Born on January 8, 1908, William Henry Hartnell hailed from St Pancras, London, England. He was brought up by his unwed mother Lucy Hartnell, her family, and a foster mother. Although Hartnell tried to find his father, he never succeeded. He committed some petty crimes as a child before joining a boys’ boxing club where he met Hugh Blaker. Blaker took Hartnell under his wing, trained him as a jockey and helped him enter theater school.
Although Hartnell didn’t initially enjoy acting, he entered the theater life in 1925 as a stagehand. Throughout this time, he performed in several Shakespearian plays and other performances including those in film and radio.
Hartnell served for a year-and-a-half during World War II before leaving due to a nervous breakdown. He returned to acting, taking on comic characters for many years. In the mid-1940s, Hartnell began a long spree of playing roles such as soldiers and thugs. He found himself pigeon-holed into these types of characters for many years.
He landed a similar role as a television star in a show called The Army Game, which ran between 1957 to 1961. During this time, he also had a part in This Sporting Life, when he was noticed by a producer beginning a science-fiction television series called Doctor Who. William Henry made Hartnell History by getting the title role.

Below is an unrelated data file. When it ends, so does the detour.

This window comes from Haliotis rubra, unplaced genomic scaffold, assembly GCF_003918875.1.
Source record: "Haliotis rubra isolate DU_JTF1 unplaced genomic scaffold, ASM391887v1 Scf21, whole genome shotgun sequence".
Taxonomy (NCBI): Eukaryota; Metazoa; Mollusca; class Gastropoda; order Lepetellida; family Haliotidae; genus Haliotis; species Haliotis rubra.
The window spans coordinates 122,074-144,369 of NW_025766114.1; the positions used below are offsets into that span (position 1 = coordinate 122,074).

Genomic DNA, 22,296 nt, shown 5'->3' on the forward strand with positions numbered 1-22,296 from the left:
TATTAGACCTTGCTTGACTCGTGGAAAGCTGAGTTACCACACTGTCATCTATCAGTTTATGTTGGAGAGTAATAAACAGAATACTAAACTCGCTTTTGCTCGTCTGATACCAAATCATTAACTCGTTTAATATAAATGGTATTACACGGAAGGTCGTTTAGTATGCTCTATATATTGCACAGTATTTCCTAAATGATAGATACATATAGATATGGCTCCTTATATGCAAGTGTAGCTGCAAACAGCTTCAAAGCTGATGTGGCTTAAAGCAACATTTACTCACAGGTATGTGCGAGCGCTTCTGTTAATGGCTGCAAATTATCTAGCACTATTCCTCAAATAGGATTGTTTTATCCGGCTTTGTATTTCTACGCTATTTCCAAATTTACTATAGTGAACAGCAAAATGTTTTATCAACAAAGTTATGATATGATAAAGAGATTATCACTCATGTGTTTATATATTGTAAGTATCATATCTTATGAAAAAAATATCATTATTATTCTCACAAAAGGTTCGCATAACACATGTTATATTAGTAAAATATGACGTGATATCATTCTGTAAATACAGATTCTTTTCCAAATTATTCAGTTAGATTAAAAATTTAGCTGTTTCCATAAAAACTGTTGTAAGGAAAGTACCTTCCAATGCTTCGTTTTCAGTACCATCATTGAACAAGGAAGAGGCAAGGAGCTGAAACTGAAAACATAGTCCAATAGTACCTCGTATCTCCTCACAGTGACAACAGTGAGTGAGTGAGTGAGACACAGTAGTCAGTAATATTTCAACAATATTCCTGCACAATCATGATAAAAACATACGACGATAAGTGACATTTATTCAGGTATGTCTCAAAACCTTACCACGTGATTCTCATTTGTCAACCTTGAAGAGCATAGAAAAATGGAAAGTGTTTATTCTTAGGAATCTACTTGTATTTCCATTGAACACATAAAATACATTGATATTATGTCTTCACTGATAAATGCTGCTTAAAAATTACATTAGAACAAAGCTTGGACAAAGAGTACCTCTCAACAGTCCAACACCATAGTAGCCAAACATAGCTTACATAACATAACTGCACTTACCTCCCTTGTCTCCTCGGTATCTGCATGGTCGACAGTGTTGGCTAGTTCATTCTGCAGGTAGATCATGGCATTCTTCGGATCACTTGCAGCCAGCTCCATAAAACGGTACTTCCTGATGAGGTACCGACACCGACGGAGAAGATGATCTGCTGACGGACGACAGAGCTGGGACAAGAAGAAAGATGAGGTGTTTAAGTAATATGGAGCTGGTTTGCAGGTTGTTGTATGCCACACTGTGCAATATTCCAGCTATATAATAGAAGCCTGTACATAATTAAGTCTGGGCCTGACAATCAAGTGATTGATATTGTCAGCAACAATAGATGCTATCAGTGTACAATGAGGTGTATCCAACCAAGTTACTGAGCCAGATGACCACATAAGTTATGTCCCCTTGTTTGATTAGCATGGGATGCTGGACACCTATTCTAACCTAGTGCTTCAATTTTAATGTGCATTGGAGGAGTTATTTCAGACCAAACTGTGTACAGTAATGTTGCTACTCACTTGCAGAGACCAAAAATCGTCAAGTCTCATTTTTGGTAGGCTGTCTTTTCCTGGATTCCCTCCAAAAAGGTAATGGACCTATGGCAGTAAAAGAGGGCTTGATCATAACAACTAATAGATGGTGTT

Hartnell was happy to break free from the gruff parts that were so easily given to him by that time and enjoyed admiring children, which came with the famous Doctor Who role. His first show was broadcast in 1963. Weakened health and a problematic relationship with a new production crew led to his exit of the show in 1966.
During the 10th anniversary of the program, Hartnell was brought back in his ill health for his final acting appearance. His wife insisted that he sit and read from cue cards during the episode.
Just a few years later, he was admitted to the hospital and suffered strokes and heart failure before passing on. Hartnell died on April 23, 1975. His ashes are buried at the Kent and Sussex Crematorium and Cemetery. He was survived by his wife, Heather, one daughter, and two grandchildren.